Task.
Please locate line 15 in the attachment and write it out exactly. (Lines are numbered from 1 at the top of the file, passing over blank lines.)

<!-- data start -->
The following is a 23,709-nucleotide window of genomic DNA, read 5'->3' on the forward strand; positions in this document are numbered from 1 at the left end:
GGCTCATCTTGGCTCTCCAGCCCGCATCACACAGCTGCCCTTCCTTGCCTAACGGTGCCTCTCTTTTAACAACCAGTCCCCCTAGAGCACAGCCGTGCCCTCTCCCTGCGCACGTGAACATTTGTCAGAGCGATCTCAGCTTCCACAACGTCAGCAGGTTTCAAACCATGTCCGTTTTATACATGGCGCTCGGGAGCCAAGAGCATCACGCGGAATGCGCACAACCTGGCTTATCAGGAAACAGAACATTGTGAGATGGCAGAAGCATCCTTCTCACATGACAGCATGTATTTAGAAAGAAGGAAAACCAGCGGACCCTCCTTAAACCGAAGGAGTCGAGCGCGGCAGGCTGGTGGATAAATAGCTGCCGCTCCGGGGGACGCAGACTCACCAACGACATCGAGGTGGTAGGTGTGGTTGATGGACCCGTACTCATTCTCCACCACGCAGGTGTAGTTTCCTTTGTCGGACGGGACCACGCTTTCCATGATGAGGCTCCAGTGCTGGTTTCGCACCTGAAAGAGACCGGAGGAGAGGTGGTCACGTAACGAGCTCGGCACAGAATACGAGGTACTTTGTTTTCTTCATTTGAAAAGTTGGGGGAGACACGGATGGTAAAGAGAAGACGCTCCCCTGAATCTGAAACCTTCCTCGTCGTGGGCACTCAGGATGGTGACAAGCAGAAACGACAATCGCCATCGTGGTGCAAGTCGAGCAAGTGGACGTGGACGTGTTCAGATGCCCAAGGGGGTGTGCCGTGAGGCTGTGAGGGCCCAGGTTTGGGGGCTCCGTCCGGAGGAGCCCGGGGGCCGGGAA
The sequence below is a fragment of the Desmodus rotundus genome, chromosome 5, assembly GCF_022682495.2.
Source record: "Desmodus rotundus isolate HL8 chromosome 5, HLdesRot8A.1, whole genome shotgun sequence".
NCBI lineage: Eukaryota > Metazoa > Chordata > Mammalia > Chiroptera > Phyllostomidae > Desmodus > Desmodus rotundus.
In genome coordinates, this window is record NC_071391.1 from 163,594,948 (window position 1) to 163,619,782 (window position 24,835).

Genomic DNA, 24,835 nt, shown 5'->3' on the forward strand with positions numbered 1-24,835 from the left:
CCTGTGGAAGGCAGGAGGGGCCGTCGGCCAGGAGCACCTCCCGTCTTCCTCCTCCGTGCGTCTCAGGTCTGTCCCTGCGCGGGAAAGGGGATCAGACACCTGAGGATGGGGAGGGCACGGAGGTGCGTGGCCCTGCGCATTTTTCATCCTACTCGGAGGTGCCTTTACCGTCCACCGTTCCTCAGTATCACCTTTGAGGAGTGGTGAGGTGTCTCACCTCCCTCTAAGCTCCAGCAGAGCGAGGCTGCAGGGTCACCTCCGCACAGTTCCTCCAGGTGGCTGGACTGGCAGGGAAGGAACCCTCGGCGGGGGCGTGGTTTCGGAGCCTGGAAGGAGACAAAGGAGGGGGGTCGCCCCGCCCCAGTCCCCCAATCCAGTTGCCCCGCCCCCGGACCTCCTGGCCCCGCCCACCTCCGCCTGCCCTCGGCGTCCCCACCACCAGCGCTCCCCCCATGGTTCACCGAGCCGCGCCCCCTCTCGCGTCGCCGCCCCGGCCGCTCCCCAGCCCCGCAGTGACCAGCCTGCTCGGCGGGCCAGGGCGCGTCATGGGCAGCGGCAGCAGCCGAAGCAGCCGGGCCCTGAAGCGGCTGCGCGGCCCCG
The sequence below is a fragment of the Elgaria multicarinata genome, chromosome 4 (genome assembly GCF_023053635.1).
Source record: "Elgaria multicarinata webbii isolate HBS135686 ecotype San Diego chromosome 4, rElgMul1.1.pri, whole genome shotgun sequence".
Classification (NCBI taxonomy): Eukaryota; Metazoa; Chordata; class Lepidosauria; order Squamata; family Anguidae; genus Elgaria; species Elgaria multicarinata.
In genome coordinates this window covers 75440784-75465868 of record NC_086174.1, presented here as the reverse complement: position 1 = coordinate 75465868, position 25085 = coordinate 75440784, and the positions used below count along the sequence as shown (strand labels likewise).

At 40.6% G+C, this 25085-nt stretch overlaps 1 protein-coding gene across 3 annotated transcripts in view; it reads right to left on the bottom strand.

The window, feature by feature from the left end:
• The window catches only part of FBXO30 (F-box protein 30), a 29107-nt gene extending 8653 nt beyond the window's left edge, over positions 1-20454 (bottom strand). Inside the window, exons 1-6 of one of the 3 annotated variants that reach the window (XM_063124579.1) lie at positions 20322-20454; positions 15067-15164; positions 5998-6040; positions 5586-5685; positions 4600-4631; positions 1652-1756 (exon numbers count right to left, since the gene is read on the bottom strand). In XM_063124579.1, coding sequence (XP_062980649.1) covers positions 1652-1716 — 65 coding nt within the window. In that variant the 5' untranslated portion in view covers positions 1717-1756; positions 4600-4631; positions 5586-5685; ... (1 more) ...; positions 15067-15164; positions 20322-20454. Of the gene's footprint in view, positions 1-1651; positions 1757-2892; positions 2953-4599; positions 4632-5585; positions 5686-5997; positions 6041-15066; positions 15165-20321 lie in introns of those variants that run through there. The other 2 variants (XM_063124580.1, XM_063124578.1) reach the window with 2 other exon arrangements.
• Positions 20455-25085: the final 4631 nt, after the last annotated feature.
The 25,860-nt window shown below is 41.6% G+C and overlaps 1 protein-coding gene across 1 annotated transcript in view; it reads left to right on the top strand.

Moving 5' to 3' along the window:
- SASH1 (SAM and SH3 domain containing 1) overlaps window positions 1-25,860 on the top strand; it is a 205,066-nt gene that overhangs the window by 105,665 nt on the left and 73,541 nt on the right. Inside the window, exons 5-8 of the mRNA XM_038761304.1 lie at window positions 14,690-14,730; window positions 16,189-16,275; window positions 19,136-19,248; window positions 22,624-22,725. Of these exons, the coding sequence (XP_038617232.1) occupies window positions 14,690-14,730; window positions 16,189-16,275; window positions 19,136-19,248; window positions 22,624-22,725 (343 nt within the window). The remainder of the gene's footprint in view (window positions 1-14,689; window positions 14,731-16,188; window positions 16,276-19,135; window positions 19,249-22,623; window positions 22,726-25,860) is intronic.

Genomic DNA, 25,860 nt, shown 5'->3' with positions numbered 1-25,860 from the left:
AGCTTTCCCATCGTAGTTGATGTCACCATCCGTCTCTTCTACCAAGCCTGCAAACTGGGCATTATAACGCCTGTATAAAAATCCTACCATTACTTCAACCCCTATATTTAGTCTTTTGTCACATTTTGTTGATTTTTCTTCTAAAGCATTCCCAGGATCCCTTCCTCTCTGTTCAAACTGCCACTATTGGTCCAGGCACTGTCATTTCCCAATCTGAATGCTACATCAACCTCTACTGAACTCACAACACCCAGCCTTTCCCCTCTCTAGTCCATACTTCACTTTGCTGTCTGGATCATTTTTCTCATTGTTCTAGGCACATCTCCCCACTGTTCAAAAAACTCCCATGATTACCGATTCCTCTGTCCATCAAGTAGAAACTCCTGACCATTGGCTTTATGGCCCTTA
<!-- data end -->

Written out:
• The window catches only part of FBXO30 (F-box protein 30), a 29107-nt gene extending 8653 nt beyond the window's left edge, over positions 1-20454 (bottom strand). Inside the window, exons 1-6 of one of the 3 annotated variants that reach the window (XM_063124579.1) lie at positions 20322-20454; positions 15067-15164; positions 5998-6040; positions 5586-5685; positions 4600-4631; positions 1652-1756 (exon numbers count right to left, since the gene is read on the bottom strand). In XM_063124579.1, coding sequence (XP_062980649.1) covers positions 1652-1716 — 65 coding nt within the window. In that variant the 5' untranslated portion in view covers positions 1717-1756; positions 4600-4631; positions 5586-5685; ... (1 more) ...; positions 15067-15164; positions 20322-20454. Of the gene's footprint in view, positions 1-1651; positions 1757-2892; positions 2953-4599; positions 4632-5585; positions 5686-5997; positions 6041-15066; positions 15165-20321 lie in introns of those variants that run through there. The other 2 variants (XM_063124580.1, XM_063124578.1) reach the window with 2 other exon arrangements.